Nowadays with the advent of availability of information and resources, Investment has become an easier job, one can now invest just by a click of a mouse or even through a mobile application but due to this power bestowed upon an investor he has now become prone to mistakes while investing.
In this article, we will try to understand 6 common mistakes that an investor should avoid –
1. Overspending and under-saving
One of the basic understandings of the relation of savings and expenditure is explained by the equation Savings = Income – Expenditure. It reflects in our investment behavior as well since our earnings are fixed and we keep on continue spending our money on both necessary expenditures as well as unnecessary (discretionary) expenditures.
A common tendency is to spend first and save whatever is left but in order to create long term wealth and ensure that the future is secure one has to understand the equation in a different way i.e. Income – Savings = Expenditure
which implies that we should save first rather invest and a considerable amount of our income towards our future goals and then spend whatever is left out of it. It gives control over spending and a discipline on savings.
2. Not investing for goals
A key approach to investment is deciding the goals, prioritizing the goals depending on the various life cycle stages and assigning monetary values to these goals, and investing accordingly to achieve the goals. These goals could be short terms such as planning for contingency or medium-term such as buying a car or going for a vacation or long-term such as retirement planning.
The biggest advantage of the Goals-based approach provides an investor with clarity regarding the overall structure of investment and portfolio as well it inculcates a discipline amongst the investor who would stick to their goal sticking to the process of portfolio creation and be invested across various investors life cycle.
3. Not understanding the risk
It is very easy to invest without understanding the risks especially when markets are moving upwards and general sentiments are positive, investors often get carried away and ignore the risks.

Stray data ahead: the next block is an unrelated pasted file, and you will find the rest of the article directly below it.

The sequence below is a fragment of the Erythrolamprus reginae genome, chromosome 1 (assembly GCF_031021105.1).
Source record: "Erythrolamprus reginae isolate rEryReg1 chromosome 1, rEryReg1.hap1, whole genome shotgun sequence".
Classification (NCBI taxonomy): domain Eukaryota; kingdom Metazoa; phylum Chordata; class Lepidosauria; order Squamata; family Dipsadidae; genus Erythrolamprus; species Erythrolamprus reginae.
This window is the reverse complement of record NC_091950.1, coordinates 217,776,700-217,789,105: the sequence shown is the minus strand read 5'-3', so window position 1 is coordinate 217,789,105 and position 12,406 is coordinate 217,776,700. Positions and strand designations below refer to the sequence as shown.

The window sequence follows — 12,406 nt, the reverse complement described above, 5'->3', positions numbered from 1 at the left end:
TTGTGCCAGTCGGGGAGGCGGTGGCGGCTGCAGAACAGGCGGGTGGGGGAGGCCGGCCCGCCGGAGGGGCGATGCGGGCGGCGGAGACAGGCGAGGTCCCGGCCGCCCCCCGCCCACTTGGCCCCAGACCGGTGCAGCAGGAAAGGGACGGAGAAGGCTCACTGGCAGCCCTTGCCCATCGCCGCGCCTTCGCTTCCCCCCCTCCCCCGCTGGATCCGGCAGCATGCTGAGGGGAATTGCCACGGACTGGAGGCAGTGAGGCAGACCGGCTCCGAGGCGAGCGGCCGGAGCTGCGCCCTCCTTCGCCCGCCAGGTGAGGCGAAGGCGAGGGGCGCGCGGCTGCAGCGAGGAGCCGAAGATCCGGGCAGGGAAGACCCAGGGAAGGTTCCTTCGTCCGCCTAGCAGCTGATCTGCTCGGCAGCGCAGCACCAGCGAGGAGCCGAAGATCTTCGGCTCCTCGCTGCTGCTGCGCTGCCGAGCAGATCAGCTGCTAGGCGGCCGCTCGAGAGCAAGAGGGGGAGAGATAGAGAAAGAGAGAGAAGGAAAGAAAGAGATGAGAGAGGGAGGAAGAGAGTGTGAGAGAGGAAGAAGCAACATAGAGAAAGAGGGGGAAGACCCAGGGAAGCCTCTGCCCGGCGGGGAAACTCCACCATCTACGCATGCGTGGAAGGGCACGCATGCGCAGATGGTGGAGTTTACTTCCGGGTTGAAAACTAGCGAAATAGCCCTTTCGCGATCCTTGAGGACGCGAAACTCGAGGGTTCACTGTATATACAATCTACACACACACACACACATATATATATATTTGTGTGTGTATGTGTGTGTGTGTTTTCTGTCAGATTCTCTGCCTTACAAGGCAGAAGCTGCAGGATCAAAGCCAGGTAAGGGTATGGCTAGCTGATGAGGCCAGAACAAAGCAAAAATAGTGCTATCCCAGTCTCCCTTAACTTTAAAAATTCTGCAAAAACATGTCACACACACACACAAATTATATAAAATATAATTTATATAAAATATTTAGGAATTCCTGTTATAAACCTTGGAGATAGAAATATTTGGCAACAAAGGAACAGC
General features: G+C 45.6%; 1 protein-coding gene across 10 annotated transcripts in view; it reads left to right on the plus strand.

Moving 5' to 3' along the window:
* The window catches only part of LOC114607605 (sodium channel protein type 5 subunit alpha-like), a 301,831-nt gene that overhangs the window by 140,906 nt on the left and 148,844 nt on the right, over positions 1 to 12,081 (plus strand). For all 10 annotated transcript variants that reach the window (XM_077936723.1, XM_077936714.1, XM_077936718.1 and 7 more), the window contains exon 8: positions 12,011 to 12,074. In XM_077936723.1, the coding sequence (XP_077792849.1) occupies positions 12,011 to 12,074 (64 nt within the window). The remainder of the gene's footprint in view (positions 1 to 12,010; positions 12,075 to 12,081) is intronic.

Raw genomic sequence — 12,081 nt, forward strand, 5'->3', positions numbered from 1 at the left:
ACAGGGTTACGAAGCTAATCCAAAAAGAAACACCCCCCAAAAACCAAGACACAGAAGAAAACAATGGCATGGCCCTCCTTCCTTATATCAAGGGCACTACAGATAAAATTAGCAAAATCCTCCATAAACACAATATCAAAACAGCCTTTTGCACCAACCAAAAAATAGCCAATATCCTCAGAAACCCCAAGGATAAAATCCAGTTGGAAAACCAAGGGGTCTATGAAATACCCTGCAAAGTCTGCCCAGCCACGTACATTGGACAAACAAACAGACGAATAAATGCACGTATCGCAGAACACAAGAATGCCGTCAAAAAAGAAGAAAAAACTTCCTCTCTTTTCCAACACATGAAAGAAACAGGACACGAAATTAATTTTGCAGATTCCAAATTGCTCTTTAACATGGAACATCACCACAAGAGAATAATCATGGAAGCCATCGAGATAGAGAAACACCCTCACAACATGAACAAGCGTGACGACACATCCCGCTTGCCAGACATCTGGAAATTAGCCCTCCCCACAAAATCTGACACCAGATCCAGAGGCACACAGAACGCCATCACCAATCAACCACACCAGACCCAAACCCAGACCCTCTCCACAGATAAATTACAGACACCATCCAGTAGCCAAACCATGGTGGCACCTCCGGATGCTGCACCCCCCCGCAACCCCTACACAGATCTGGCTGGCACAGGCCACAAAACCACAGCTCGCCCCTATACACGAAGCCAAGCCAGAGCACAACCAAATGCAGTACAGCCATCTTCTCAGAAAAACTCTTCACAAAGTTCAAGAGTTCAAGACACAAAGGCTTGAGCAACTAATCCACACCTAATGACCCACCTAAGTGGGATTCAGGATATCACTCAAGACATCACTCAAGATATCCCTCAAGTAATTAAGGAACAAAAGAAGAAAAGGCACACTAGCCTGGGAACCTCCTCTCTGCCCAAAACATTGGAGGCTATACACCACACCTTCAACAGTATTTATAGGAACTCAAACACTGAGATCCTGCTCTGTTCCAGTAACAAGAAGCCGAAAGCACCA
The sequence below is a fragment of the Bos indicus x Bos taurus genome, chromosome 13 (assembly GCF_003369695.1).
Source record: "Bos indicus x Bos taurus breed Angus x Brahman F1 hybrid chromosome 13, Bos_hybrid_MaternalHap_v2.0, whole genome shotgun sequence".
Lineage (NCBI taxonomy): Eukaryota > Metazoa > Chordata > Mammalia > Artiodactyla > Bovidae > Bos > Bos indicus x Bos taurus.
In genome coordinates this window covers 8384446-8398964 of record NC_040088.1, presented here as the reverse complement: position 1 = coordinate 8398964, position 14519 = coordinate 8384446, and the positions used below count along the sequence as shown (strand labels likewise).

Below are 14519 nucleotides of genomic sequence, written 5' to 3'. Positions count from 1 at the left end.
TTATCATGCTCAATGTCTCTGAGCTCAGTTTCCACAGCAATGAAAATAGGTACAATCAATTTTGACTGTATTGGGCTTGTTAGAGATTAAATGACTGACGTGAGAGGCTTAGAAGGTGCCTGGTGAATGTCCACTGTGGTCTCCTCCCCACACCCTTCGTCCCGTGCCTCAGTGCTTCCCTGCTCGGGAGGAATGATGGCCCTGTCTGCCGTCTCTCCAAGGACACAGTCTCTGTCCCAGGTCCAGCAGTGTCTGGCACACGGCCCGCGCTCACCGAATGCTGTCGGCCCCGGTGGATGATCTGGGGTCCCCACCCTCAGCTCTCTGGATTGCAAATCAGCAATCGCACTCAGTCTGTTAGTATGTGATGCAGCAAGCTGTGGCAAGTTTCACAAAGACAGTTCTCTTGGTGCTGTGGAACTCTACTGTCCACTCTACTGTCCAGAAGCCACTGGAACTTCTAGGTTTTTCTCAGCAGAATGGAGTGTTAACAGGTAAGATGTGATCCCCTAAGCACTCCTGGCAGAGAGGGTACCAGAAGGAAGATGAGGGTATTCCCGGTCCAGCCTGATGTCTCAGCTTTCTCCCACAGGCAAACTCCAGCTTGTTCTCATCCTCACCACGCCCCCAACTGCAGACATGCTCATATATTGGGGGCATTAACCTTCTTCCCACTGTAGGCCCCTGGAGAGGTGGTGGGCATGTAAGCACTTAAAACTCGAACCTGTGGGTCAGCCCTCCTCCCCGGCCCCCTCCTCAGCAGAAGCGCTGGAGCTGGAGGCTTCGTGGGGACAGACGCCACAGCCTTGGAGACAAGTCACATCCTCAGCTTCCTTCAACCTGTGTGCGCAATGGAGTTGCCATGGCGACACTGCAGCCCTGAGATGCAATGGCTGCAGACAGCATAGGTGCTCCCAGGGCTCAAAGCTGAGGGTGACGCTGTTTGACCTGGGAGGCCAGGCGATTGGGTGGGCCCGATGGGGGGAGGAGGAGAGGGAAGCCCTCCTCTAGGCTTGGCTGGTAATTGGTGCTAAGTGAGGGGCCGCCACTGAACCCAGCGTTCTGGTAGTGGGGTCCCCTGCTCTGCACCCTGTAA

One has to understand that every investment has a certain degree of risk associated with it and as an investor one has to be aware of the risks and be prepared for the volatility of the portfolio by virtue of those risks.
For example, there is a myth that debt investments are safe (since these investments are in bond) but that is not the case there has to be enough incidence in the history of investment when debt investment has given negative return in 3-6 month horizon and underperformed as compared to even fixed deposits.
The yellow-colored in the picture shows the negative performance which is clearly visible over a period of 3 to 6 months even up to 1 year and the blue color depicts the low return up to a period of 2 or 3 years.
4. Picking investment on past returns and star ratings
A lot of investors do this mistake of relying too much on past returns and picking funds on the basis of past performance, the point to note here is past performance is not a guarantee of the same or similar future returns.
Yes, good past returns show the consistency of performance but the market scenarios, the state of the economy, the Geopolitical situation, the global market, companies’ financial position keep on changing, and since investments are so dynamic one can’t solely rely on past performance.
Also, there are various websites and research articles providing the star ratings to the funds and each has its own method to do so but most of them give huge importance to past returns hence deciding only on basis of star ratings might not be a prudent approach.
5. Ignoring costs
Every investment comes with a cost. Due to the lack of transparency and the practices among the distributors and various intermediaries, most of the investors are not aware of the costs involved in the investments that they do.
As an investor one has to be mindful as the difference between regular (with commission) and direct (without commission) could be from 0.40% to as high as 1.5% and such a difference over a long period due to compounding could eventually prove to be a massive amount.
The above picture shows that even debt funds have a considerable expense ratio from 1.03% to as high as 1.96% and equity funds are even costlier as depicted in the picture below –
6. Too much attention given to financial media
Nowadays there is too much “advise” available to an investor through different medium be it a newspaper, business television channels, social networking websites, and even WhatsApp which makes the investor exposed to many unwanted news and “tips” whereas investment is more about focus, patience and keeping the basics right.
As an investor one needs to be aware of the difference between what he is told to do and what he needs to do.
There is a lot of clutter in the investment arena especially for first-time investors or investors who are confused in terms of their approach towards investments. As an investor one should avoid these mistakes that usually people regret after some time.